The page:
Royal Australian Navy is introducing a deployable Mine Counter-Measures (MCM) capability under the first phase of Project SEA 1778.

The RAN is looking to replace its four legacy Huon-class minehunter coastal ships (MHCs) with a new deployable MCM capability. Captain Bryan Parker, the RAN’s Commander Mine Warfare, Clearance Diving, Hydrographic, Meteorological, Oceanographic and Patrol Force (COMMHP), said the Task Group MCM capability aimed to provide a tactical capability essential to reducing the hazard of mines in the littoral maritime domain for Navy’s deployed Fleet, while also minimizing direct exposure of its personnel to dangerous sea mines.


“By its very nature, MCM operations are a time-consuming task and conventional minehunters have a relatively slow speed of advance compared to our other warships. We are aiming to provide an MCM capability in-stride with, or in some cases ahead of, deploying maritime task groups to effectively speed up the time taken on this important function and enabling maritime maneuver,” Parker said.


“We need an organic MCM capability that’s designed to burst out of the back of the Landing Helicopter Dock (LHD) and clear a lane to the beach so the landing force can go ashore,” said Cmdr. Mick Parker, the operational requirements sponsor for mine warfare at the Navy Strategic Command. “SEA 1778 provides an initial interim MCM effect for a single task group.” The SEA 1778 package is relatively small. The entire system can be containerized, shipped to a task group such as the RAN’s amphibious ships, the new Arafura-class OPV or the Hunter-class future frigate. It can then be dispatched to another location if necessary. It uses manned and unmanned surface vessels and autonomous underwater vehicles that can search an area from a safe distance. Thales Australia is the prime contractor for SEA 1778 PH I.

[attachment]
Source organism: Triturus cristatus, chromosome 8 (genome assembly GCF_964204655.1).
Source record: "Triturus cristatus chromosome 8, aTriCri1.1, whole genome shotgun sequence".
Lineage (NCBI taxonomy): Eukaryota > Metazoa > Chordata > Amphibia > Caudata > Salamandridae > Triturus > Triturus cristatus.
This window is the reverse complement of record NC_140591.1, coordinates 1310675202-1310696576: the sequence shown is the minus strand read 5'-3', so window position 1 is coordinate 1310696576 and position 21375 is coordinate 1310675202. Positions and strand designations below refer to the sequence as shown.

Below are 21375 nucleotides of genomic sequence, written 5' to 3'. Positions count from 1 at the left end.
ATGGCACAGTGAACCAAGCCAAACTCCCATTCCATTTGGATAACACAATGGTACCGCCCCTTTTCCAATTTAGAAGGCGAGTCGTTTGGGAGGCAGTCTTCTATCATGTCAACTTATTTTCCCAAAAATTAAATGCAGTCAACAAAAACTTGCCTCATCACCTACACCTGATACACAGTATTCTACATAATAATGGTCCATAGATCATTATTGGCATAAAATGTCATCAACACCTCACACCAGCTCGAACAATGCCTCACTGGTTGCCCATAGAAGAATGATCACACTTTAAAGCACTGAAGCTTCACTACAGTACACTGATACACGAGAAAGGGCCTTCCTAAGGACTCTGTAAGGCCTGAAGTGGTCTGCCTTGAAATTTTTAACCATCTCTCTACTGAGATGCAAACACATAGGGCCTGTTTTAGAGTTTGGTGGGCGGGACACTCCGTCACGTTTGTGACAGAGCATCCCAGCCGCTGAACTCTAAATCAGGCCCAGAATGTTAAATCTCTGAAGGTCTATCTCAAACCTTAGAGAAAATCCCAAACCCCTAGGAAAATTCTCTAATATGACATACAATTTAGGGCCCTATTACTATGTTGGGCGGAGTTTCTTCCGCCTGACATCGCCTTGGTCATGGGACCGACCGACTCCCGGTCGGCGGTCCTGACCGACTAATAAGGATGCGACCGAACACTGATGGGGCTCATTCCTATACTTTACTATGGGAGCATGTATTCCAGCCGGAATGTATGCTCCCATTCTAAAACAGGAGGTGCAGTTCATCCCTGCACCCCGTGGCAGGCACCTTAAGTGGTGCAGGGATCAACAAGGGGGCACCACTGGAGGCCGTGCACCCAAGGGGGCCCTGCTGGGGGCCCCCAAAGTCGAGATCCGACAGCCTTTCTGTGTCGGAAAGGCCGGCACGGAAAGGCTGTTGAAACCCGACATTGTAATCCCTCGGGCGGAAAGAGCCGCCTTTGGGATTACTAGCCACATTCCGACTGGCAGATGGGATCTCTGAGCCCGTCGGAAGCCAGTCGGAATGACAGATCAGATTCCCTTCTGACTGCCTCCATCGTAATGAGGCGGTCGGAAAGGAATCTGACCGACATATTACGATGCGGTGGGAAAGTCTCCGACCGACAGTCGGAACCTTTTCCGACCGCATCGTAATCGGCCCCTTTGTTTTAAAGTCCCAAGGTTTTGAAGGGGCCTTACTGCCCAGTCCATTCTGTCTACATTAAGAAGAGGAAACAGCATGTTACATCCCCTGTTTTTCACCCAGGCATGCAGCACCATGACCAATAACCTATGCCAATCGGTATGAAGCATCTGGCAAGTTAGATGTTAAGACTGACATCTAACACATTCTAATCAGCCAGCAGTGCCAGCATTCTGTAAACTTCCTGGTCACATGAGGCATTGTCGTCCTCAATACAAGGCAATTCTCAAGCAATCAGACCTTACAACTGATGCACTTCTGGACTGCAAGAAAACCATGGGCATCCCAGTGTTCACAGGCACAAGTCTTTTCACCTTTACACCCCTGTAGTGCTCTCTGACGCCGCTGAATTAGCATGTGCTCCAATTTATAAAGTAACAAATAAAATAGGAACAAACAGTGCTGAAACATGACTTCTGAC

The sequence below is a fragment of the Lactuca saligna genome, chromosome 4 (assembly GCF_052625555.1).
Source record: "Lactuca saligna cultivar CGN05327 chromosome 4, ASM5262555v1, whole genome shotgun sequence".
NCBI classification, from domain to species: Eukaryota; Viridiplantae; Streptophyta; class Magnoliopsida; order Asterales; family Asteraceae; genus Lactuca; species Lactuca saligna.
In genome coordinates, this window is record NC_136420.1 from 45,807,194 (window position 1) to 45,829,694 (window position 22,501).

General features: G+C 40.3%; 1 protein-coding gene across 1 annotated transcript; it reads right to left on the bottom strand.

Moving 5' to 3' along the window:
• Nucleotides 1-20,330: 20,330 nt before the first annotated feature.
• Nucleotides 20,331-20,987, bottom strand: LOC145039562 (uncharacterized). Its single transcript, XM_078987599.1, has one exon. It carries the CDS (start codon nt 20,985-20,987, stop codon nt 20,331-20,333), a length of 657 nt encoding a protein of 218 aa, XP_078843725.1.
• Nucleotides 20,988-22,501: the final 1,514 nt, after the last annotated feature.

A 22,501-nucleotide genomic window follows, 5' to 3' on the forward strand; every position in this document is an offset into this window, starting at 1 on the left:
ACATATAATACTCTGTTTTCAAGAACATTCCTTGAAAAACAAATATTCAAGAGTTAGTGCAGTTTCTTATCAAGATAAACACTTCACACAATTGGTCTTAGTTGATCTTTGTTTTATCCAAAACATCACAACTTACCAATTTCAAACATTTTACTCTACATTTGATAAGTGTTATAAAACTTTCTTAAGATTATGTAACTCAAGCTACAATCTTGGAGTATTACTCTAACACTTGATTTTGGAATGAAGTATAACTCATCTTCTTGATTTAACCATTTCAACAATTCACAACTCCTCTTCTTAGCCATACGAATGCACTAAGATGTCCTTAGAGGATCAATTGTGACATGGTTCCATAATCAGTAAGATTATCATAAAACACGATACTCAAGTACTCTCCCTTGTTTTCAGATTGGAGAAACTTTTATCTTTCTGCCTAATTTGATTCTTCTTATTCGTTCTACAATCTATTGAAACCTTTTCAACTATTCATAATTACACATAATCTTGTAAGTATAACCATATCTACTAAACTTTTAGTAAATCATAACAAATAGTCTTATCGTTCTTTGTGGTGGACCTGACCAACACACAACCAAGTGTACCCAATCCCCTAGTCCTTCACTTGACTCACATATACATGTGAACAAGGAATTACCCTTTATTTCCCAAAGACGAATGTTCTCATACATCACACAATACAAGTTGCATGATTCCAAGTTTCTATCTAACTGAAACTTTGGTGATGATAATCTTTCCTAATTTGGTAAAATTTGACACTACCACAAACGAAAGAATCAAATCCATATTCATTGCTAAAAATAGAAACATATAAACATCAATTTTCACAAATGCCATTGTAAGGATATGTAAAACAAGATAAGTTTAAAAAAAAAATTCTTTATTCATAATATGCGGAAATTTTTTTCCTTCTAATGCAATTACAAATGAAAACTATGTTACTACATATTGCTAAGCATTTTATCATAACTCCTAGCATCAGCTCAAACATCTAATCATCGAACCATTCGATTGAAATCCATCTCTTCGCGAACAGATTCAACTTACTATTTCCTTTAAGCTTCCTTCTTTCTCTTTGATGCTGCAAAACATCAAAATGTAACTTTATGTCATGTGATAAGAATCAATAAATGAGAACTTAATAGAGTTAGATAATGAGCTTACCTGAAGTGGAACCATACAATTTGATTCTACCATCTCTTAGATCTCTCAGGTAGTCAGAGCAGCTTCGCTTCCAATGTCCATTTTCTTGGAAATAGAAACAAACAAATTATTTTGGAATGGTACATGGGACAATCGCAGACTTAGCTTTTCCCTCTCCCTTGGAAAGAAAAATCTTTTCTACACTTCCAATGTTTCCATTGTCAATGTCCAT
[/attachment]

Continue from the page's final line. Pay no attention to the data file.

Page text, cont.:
“The unmanned boats (USVs) can tow the Australian Minesweeping System (AMAS) sweep, made by Thales, which is a towed magnetic and acoustic multi-influence sweep for detonating influence mines. If you know there’s a mine out there, you can send out one of the unmanned boats and trigger the mine using the AMAS,” said Troy Stephen who is the Director of the Underwater Systems Business for Thales Australia. “The AMAS is a proven capability used by many navies around the world.”


General Dynamics Mission Systems Bluefin Robotics General Dynamics Mission Systems Bluefin Robotics of Quincy, Massachusetts, has delivered both 9-inch and 12-inch diameter Bluefin unmanned underwater vehicles (UUVs) for the program. The Bluefin-9 is 2-man portable, and can be placed into the water from the boats and retrieved over the transom. The larger AUV uses a stern launch and recovery system on the Steber support boat that has been developed by Thales. Both UUVs are fully autonomous, and feature Sonardyne Solstice high-resolution Multi-Aperture Sonar (MAS); the same Removable Data Storage Module (RDSM); and the same 1.9 kWh Li-ion batteries (the Bluefin-9 has one; the Bluefin-12 has four, so the Bluefin-12 can conduct missions of up to 24 hours or longer). Stephen said the Bluefin UUVs can also do underwater surveys for harbor clearance or to map out a lane for an amphibious force beach landing.


The Bluefin vehicles have the ability to be configured with automatic target recognition using software from SeeByte of Edinburgh, Scotland, so they can identify mine-like objects onboard the vehicle to create an image of the target, and can return with the data for post processing right on the surface boat. Both the Bluefin-9 and Bluefin-12 use commercial off-the-shelf sensors to collect bathymetric and environmental data, including data on water currents, temperature, salinity and turbidity; the Nortek Doppler Velocity Log (DVLs) for current measurements; and the Sonardyne Solstice Multi-Aperture Sonar (MAS) for high-resolution imagery even in murky littoral waters.


“Solstice uses multiple elements to generate an image, and in doing that, we improve the signal to noise ratio, and in doing that we extend the range,” said Ioseba Tena, the global business manager for defence and robotics at Yateley, UK-based Sonardyne International Ltd. “We’re extending the range by virtue of doing a better job of how we process and dynamically focus the data, to ensure the best performance in real-time.” Tena said the Solstice and Bluefin vehicles can “fly” at speeds up to 6 knots, although most UUVs don’t operate that fast. “The beauty with a synthetic aperture sonar is that you get a constant area coverage rate. If you go faster, the range comes down, just by virtue of how the system processes the data. And if you go slower, the range goes up.”